3. Thanks for your replies.

    It is interesting that you should say about the LL being a liar and we also assumed that this was the case (as we have previous experience of her dishonesty). So we wrote to the police for information. They wrote back saying that 3 Officers had in fact been present to “prevent a breach of the peace” and that they had “witnessed” the “return of our original deposit (£xxx) under the door to our room”. We then complained that we didn’t feel that it was appropriate for them to be witnessing LLs financial dealings in the absence of the tenant and that the return of a deposit should be something that is agreed on by the tenant or decided by a judge. We also asked how the Officers had established the amount of money that had been posted (as there was a discrepancy between the amount we had received and the amount that they had witnessed). They then wrote back saying that the matter had been “handled appropriately by our officers and in accordance with our normal rules and procedures” and they have refused to give us any further information. :\

  4. @Industry Observer You may be right about the time of service of the s21 notice – Susan you may be able to defend a possession claim based on s21 by putting her to proof that the deposit money was refunded to you BEFORE the s21 notice was served.

    Which she may find difficult to do if everything was put through the letter box at the same time.

    However the return of the deposit money is not conditional upon the agreement of the tenant or a Judge order.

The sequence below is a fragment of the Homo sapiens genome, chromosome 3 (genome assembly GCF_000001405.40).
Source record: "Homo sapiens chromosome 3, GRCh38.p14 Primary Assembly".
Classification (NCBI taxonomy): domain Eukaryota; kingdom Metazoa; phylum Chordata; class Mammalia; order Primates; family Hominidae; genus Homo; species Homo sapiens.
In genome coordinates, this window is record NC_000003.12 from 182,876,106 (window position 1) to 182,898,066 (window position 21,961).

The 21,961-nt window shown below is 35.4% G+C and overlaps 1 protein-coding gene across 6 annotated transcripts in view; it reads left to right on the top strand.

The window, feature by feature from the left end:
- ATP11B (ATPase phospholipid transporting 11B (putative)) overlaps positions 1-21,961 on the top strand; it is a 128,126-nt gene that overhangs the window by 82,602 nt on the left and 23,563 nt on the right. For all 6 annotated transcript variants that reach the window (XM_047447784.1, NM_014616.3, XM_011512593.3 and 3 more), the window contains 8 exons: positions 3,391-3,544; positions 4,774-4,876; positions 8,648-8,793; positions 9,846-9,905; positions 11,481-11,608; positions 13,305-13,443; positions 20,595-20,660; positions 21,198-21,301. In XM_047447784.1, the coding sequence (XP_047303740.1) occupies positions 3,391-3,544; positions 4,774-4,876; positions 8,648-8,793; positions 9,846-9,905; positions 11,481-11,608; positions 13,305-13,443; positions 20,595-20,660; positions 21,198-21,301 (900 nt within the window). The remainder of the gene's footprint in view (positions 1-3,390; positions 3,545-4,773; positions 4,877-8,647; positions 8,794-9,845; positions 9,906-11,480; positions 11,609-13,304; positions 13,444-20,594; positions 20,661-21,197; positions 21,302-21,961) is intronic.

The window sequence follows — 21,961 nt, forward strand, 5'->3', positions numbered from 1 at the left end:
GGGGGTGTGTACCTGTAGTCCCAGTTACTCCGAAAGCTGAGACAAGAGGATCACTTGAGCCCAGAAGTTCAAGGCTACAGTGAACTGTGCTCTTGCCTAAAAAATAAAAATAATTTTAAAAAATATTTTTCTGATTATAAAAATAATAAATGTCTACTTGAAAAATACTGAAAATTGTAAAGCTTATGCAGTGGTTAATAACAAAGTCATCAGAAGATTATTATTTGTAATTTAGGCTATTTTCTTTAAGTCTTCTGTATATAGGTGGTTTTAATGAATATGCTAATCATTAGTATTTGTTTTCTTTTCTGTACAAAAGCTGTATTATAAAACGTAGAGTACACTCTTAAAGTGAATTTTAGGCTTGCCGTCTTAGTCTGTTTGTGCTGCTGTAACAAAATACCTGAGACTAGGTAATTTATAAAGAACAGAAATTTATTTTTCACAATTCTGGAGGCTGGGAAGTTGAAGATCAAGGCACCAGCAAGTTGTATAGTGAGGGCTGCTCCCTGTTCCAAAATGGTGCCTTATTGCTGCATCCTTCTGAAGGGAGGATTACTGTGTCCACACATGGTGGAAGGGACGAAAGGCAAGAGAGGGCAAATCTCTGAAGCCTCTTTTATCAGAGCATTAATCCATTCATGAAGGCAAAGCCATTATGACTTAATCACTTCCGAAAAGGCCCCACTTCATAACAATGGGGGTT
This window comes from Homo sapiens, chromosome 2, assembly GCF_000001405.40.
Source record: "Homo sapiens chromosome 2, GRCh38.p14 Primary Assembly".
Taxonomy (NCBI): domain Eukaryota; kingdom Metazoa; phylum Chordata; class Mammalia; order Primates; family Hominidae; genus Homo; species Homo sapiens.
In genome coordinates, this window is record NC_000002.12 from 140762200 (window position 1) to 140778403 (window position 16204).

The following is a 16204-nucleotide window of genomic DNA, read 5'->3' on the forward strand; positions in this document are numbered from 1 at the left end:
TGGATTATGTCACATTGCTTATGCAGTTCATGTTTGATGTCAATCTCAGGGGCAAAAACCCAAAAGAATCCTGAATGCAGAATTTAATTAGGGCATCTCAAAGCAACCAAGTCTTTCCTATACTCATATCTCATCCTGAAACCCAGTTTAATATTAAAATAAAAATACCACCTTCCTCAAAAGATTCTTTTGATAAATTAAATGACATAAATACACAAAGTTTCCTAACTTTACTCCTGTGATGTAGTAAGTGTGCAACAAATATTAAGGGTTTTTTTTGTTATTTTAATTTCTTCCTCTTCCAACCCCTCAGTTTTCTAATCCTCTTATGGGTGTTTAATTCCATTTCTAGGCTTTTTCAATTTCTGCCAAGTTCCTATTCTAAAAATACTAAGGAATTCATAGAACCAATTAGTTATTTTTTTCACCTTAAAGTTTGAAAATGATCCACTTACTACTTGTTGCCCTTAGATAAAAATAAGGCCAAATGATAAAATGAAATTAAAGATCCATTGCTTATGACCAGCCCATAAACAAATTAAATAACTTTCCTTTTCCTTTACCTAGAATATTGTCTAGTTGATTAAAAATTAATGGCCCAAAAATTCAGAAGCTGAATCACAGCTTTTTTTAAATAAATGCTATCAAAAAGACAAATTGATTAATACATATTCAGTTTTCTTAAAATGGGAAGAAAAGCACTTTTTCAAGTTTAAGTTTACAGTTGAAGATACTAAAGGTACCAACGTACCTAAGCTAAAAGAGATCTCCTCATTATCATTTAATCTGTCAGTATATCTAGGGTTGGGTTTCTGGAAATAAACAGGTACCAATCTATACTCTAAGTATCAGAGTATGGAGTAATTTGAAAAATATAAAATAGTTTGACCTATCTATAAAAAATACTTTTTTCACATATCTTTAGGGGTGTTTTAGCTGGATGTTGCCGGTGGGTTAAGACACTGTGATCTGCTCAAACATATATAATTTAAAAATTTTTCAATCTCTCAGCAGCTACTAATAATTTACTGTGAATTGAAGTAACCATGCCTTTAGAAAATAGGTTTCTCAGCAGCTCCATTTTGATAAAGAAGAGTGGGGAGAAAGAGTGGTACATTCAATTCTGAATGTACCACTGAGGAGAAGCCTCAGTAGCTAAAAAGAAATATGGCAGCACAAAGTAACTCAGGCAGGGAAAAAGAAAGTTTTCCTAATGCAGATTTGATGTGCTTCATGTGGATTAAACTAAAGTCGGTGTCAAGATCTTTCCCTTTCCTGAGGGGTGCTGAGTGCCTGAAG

She is perfectly entitled to return it if she wishes.

  5. I am staggered the police would get involved – why was any breach of the peace suspected?

    Tessa is right. The money should have had a note with it saying posted at 1130 and then the s21 notice should have been timed at say 1135

  6. Many thanks again for your replies.
    The only information the police would give us was that they had a justifiable reason to believe that a breach may take place. From what we can gather our LL has been telling the police that we have been harassing her. The police have never approached us about this so whatever she is telling them is obviously not serious enough for them to investigate but serious enough that they feel it is justified to come and witness a deposit return (whilst preventing BotP). We can only speculate really.

    Cash and Section 21 did have a note with them saying that they had both been posted together so LL will find it very difficult to prove that deposit had been returned first.




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About the post author:

Tessa Shepperson

Tessa is a lawyer specialising in residential landlord and tenant law. She runs the Landlord Law website (now in its 12th year) and is a director of Easy Law Training Ltd and Your Law Store. Tessa also sits on the Property Redress Scheme Council. When not working she enjoys reading, cooking and messing around on the computer. You can also find her on Google



The Landlord Law Blog from Tessa Shepperson

Tessa is an English lawyer specialising in residential landlord and tenant law.